Social Media

By King, David Lee | Library Technology Reports, August-September 2012 | Go to article overview

Social Media


King, David Lee, Library Technology Reports


Abstract

Chapter 6 of Library Technology Reports (vol. 48, no. 6) "Running the Digital Branch: Guidelines for Operating the Library Website" by David Lee King discusses the use of social media to support the digital branch, including reasons to use social media to connect to customers and specific social media tools. The chapter examines goals for social media use and best practices.

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I'll take a wild guess that most of you reading this issue of Library Technology Reports use social media. Maybe you keep up-to-date with friends and family through Facebook, or perhaps you use Twitter to stay connected to other librarians. There are probably some local businesses you know that use social media to attempt to connect with you (and increase your business at their store). Librarians and libraries can also use these social media tools to connect with customers.

And Why Should We Do This?

Is it really worth the effort? You may wonder. What are the benefits of using social tools in a library setting? There are many reasons to use these tools. And many of those reasons mirror the reasons why practically any organization might want to use social media.

Listening

Listening comes first. Before your library starts "talking back" online, you should set up some listening tools to see and hear what your customers are saying about you, your services, and your local community.

Listening tools are easy to establish. For starters, create a search in Twitter for your library's name (e.g., topekalibrary and topeka library for TSCPL). Save that search in Twitter. Now, whenever someone uses those keywords in a Tweet, you'll see it (assuming you revisit that search in your Twitter reader of choice).

Next, you can do an advanced Twitter search--for the word library and the name of your town or city. Save that search, too. This information shows when someone uses the word library in your vicinity (which means that they may be talking about you and your library).

You can set up similar searches in Google Alerts and subscribe to those alerts via e-mail or RSS. When a new search result appears, you will be notified.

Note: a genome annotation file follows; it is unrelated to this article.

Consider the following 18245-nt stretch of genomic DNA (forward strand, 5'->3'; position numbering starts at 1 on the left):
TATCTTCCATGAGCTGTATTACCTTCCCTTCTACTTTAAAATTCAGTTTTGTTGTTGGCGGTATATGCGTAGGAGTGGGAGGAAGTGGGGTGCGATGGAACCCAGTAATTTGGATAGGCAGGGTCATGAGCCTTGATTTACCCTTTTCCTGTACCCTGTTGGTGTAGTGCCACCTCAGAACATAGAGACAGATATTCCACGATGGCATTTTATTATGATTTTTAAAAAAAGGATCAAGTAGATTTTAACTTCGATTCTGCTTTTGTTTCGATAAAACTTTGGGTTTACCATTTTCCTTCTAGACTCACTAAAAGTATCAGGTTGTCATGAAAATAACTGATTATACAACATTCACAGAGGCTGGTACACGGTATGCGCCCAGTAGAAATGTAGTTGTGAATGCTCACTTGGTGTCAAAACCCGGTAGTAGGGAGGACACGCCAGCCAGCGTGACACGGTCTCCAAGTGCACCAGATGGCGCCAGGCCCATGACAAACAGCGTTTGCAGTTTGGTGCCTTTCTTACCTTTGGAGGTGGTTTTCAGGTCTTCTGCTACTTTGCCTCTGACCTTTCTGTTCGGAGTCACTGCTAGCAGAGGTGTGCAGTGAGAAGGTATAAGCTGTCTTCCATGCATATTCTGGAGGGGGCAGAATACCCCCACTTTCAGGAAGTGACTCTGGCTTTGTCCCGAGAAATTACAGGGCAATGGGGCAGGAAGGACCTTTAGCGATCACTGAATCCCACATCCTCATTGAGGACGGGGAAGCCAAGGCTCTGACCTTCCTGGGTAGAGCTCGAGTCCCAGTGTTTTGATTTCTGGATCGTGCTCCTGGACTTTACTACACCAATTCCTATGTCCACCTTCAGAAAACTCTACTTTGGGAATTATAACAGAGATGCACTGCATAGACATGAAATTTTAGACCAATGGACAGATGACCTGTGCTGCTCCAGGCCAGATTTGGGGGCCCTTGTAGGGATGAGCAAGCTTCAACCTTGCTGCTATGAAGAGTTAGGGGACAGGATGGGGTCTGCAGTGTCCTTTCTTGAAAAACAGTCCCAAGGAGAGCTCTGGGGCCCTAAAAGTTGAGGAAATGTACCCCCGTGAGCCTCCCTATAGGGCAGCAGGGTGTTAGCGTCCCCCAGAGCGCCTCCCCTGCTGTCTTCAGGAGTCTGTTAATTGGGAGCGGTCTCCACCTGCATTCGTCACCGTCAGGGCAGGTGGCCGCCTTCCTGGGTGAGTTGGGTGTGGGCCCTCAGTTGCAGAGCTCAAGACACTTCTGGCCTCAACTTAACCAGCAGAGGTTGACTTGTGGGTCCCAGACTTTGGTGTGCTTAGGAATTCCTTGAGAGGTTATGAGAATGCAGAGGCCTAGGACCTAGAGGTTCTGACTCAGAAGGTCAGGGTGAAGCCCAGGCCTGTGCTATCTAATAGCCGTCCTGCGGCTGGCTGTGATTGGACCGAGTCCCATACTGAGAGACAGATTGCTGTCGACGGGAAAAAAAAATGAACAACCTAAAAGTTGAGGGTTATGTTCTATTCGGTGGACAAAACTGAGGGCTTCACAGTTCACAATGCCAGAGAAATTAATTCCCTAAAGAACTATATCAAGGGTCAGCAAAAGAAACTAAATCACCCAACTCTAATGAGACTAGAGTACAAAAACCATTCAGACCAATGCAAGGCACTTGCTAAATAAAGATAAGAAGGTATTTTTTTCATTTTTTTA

Google Alerts

www.google.com/alerts

Using Twitter and Google Alerts helps you learn what customers say about you and the library and how they're interacting with your organization. Use this information as an informal focus group. Once you're comfortable with social media, start answering questions that pop up, which leads us to the next reason why your organization should use social media--communicating with customers.

Communicating

Social media is called "social" for a reason. It enables communication. Using social media tools through the acts of friending and following gives your organization direct access to your customers. This is HUGE. If people choose to follow you, it's because they like your organization and they want to stay updated. Your library needs to follow through and provide interesting information for those customers.

Answering

You should also answer questions as they arise. There are two types of questions--direct and indirect. Direct questions are asked by a customer via social media. Your role, obviously, is to answer the question.

There are also indirect questions. These are questions someone asked their friends via social media, but didn't ask you. You might have seen the question because you follow the person or through the listening tools you created. Either way, seeing the question gives you a great opportunity to answer it.

Sharing New Stuff

Have a new service at the library? Have a fun event coming up? Share it via social media. Tweet it, make a short YouTube video about it. Add it to Facebook Events. After the event is over, share pictures of the event in Flickr, Facebook, and Twitter. People who missed the event may see the posts and want to come to the next one. …

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